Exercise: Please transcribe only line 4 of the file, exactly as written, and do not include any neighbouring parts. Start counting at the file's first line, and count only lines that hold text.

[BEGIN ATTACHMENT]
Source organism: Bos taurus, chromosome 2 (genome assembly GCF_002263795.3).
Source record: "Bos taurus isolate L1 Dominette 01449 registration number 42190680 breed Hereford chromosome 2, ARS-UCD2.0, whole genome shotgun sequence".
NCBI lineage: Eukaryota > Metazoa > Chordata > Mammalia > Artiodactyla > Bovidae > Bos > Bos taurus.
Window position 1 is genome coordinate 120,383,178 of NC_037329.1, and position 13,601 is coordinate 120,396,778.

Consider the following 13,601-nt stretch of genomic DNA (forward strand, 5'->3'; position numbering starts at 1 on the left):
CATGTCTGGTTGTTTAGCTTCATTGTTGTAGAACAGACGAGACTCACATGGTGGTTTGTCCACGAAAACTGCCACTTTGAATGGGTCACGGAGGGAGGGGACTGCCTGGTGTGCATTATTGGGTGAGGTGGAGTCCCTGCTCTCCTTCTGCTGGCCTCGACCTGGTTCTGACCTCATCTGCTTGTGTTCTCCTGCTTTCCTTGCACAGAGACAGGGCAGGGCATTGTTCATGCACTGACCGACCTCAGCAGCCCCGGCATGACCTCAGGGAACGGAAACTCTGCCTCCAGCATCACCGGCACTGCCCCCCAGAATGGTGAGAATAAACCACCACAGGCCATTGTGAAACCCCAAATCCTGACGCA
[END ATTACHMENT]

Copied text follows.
Window position 1 is genome coordinate 120,383,178 of NC_037329.1, and position 13,601 is coordinate 120,396,778.